Azure Lab Services provides many features that help you to minimize costs while providing students lab environments that they can access from anywhere, any time of day. These features are optimized when you structure your labs so that you use one lab per class. Adopting this lab structure when you move from a physical lab will also help you select the appropriate VM size to use.
Usually a physical lab is shared by students from multiple classes. As a result, all of the classes’ software applications are installed together at once on each computer. When a class uses the lab, students only run a subset of the applications that are relevant to their class.
This type of physical computer lab often leads to increased hardware requirements:
A large disk size may be required to install the variety of applications that are needed by the classes that are sharing the lab.
Some applications require a larger VM size compared to others. When all of these applications are installed together in the same lab, each computer must have sufficient hardware to run the most compute-intensive applications. This level of hardware is essentially wasted for classes that only use the lab to run applications that require less memory and compute power.
Azure Lab Services is designed to use hardware more efficiently so that you only pay for what your students actually need and use.
With Azure Lab Services, labs are structured to be more granular:
One lab is created for each class (or session of a class).
On the lab’s image, only the software applications that are needed by that specific class are installed.
This structure helps to lessen the disk size that is needed (Azure Lab Services’ currently supports a disk size of 127 GB). Also, this helps you identify the appropriate VM size based on the workloads that students are expected to perform for each class.
In addition, the following features are designed to minimize costs when you create one lab per class:
Schedules are used to automatically start and stop all VMs within a lab according to each class’s schedule.
Quotas allow you to control the amount of time that each class’s students can access VMs outside of their scheduled hours.
Last but not least, access to each individual lab is controlled - students are only granted access to labs for classes that they are enrolled in.
Let’s assume we’re moving a physical lab to Azure Lab Services and that the physical lab is shared by multiple classes such as:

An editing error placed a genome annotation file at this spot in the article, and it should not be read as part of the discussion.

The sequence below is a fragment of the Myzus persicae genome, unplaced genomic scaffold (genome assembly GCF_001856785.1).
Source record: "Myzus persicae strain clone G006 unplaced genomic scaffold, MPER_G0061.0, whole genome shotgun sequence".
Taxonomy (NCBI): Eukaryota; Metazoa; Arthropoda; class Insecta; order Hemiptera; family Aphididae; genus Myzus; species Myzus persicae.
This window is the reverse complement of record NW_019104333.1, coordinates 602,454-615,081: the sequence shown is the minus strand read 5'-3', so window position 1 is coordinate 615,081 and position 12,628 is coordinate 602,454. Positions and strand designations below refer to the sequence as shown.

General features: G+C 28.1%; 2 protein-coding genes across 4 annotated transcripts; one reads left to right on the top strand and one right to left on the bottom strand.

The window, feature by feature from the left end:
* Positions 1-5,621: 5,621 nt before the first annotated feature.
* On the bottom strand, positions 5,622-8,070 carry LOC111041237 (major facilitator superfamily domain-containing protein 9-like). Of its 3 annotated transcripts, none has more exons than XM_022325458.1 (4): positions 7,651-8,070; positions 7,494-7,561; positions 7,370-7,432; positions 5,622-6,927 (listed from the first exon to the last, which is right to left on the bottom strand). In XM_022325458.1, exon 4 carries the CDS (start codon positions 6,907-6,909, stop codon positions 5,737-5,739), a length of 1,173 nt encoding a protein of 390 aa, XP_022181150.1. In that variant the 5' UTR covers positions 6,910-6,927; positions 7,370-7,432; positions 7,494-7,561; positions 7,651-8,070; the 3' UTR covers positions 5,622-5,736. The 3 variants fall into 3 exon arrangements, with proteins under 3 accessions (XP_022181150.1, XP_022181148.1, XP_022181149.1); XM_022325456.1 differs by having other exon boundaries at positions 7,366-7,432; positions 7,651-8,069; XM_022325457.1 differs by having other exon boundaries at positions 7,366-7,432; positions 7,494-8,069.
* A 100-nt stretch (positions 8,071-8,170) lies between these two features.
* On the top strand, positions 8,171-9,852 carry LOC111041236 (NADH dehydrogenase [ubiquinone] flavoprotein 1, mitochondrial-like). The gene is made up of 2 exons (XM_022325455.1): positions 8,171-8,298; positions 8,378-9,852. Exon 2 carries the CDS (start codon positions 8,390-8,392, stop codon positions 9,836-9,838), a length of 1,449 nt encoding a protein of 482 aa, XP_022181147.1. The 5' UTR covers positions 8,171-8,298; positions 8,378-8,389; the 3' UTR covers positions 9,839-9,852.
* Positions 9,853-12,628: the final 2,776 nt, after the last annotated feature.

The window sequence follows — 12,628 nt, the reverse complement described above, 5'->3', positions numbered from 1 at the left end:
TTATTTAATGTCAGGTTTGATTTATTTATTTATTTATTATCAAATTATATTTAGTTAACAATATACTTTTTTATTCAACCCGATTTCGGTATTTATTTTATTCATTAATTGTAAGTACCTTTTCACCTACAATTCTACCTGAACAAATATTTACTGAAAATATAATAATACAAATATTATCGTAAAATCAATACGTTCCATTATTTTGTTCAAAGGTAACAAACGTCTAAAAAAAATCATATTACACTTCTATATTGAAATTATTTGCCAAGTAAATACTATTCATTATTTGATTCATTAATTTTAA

An engineering class that uses SolidWorks with 100 students enrolled.
A math class that uses MATLAB that also has 100 students enrolled.
Since our physical lab is shared by the above two classes, each computer has both SolidWorks and MATLAB installed along with various other common applications, such as Word, Excel, etc. Also, it’s important to note that SolidWorks is more compute-intensive since it typically requires a GPU.
To move this physical lab to Azure Lab Services, we will:
Create two labs; one for the engineering class and another for the math class.
Create two images; one with SolidWorks installed and another with MATLAB.
Since SolidWorks requires a GPU, the lab for this uses the Small GPU (Visualization) VM size. However, MATLAB only requires a Medium VM size.
The image below shows how the structure changes when moving this physical lab to Azure Lab Services.
An important point from the above example is that the cost per usage hour for the two VM sizes is substantially different:
Small GPU (Visualization) provides high compute-power and as a result, the cost is $1.60 per usage hour (or 160 lab units).
Medium provides less compute power but is suitable for many types of classes; it costs only $0.55 per usage hour (or 55 lab units).
You save costs by creating separate labs using the smallest VM size that is needed for each class.
To see the savings, let’s estimate that each student will use their VM for a total of 10 hours and compare costs for using a single lab vs. separate labs.
A single lab using the Small GPU (Visualization) size that is shared by students from both the engineering and math classes is estimated to cost the following:
10 hours * 200 students * $1.60 = $3200
Separate labs that use the Small GPU (Visualization) size for engineering and Medium size for math are estimated to cost the following:
Engineering class lab
10 hours * 100 students * $1.60 cost per hour for Small GPU (Visualization) = $1600
Math class lab
10 hours * 100 students * $0.55 cost per hour for Medium = $550
The total of both the engineering and math labs is $2150.
By structuring the labs to be more granular, this results in a cost savings of $1050! Also, keep in mind that you only pay for the number of hours that your students actually use their VMs. If students use their VMs less than this, the actual costs will be lower.
When you start using Azure Lab Services, IT and faculty should coordinate early in the planning process to:
Identify the specific software applications that each class requires.
Understand the workloads that students will perform using the lab.
This information is needed to choose the appropriate VM size when you create a lab and to set up the image on the template VM.
To ensure that you choose the appropriate VM size, we recommend starting with the minimum VM size that meets the hardware requirements for your applications. Then, have faculty connect to a lab VM to validate common workloads that students will perform to ensure the performance and experience is sufficient.It’s helpful to refer to the Class Types which show real-world examples of how to set up applications for classes along with the recommended VM size.
Also, Shared Image Gallery is useful for creating and storing custom images. This allows you to create an image once and reuse it to create multiple labs.
We hope that you find this post helpful as you start moving your physical labs to Azure Lab Services.